There’s a new public awareness campaign now underway, to make sure you know that possessing seven grams of marijuana is cool – BUT don’t light up in public and think you can get away with it.
Flanked by two top ranking police officers, newly appointed Minister of Social Development and Sports, Michael Weeks, hosted a news conference on Monday.
The campaign was designed to put people in the know on the law changes in December that decriminalised the possession of seven grams of the controlled drug or less.
But the importation, distribution,r possession, smoking weed in public, or the possession of more than seven grams is still illegal.
“It is very important to recognise that cannabis remains a controlled drug under the Misuse of Drugs Act 1972 ” said Mr Weeks.
“What the Misuse of Drugs (Decrimilisation of Cannabis) Act 2017 actually did was to remove criminal offences for the simple possession by any person of seven grams or less of cannabis.
“The Act does not make it legal for a person to consume, cultivate, traffic or import cannabis in any quantity.”
The main objective he said lies solely with the so-called ‘Stop List’ that has blocked countless Black males in particular, from travelling to the United States because of cannabis convictions.
“The benefit of the decrimilisation of cannabis is that the person cannot be subjected to criminal prosecution for simple possession of seven grams or less of cannabis,” Mr Weeks said.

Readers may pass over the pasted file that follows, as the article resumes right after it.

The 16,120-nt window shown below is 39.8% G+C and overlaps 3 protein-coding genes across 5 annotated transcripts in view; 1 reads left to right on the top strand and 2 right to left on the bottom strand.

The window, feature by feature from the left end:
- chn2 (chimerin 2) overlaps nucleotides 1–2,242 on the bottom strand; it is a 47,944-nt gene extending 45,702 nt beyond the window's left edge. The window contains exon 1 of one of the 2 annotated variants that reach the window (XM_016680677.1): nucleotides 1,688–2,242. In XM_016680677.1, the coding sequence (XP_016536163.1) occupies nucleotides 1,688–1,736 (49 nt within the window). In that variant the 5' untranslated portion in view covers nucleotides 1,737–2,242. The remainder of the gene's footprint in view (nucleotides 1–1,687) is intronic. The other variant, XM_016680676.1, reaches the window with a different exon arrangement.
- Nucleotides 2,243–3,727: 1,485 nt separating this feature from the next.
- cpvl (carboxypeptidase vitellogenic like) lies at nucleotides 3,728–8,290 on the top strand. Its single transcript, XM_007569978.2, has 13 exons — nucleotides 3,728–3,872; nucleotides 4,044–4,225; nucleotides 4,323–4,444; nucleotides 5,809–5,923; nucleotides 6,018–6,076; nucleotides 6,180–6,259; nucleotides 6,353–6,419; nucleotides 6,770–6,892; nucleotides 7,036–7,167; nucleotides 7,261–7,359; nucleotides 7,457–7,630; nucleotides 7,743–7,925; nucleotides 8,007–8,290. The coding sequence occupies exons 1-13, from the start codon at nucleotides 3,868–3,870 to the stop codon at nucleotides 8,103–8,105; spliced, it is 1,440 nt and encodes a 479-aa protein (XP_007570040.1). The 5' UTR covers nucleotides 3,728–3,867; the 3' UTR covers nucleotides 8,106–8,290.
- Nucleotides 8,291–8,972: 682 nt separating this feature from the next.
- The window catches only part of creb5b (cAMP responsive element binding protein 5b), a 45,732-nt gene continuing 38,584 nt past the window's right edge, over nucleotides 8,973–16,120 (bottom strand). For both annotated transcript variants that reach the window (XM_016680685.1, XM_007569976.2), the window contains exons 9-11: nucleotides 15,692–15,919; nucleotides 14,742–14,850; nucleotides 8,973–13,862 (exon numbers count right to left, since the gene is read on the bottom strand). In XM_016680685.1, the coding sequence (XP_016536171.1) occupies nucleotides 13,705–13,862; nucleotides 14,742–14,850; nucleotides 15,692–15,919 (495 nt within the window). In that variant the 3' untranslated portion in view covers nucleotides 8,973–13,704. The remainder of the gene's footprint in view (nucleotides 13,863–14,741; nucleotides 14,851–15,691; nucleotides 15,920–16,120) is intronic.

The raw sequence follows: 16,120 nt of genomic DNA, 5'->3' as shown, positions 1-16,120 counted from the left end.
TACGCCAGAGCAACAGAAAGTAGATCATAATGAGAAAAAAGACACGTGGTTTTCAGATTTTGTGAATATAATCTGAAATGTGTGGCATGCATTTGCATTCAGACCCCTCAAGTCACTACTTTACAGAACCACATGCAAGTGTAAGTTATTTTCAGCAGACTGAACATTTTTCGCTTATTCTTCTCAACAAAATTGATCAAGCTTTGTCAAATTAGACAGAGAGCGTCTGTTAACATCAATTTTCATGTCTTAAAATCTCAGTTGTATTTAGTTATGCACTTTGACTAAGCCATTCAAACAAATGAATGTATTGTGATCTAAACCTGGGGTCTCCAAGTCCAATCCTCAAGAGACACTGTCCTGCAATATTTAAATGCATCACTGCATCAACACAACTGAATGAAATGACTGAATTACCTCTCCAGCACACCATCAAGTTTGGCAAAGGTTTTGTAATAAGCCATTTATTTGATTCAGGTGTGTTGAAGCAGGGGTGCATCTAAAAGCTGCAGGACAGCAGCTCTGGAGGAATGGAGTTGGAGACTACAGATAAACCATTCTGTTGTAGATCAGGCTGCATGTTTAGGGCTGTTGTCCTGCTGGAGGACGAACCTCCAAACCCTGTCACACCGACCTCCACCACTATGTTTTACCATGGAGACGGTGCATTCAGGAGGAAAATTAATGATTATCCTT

“It is our hope and our belief our taking this important action will help to prevent more young black men from being placed on the proverbial stop list and have their lives completely altered by virtue of not being able to travel to the United States to pursue further education or to seek other opportunities.”
But the recent amendment does not wipe the slate clean for all those convicted prior to the Act. And it won’t stop US bound travellers who fall in this category, from being stopped at the border, so to speak.
“Such matters are outside the control of the Government of Bermuda,” said Mr Weeks.
He also noted that the caution policy for simple possession of less than three grams of cannabis has been tossed.
But the new policy “does not diminish the power of the police to seize cannabis from any person, including young persons”.
“A police officer of any rank has the lawful authority to seize any amount of cannabis in the possession of any person,” said Mr Weeks.
“In parallel with efforts to raise public awareness on decriminalisation of cannabis, Government will continue to raise education awareness in relation to health risks associated with substance abuse in adolescents,” he added.
But when it comes to minors, he said: “It is not our intent to remove parental responsibility, which must remain in the hands of parents, who, using their best judgment and the best information that is available to them, should provide guidance to their children regarding substance abuse and misuse.
“However, the Amendment Act provides the Minister of Social Development and Sports with the power to make regulations in relation to substance abuse education or treatment for any person, and in particular a minor, who is found to possess any amount of cannabis.”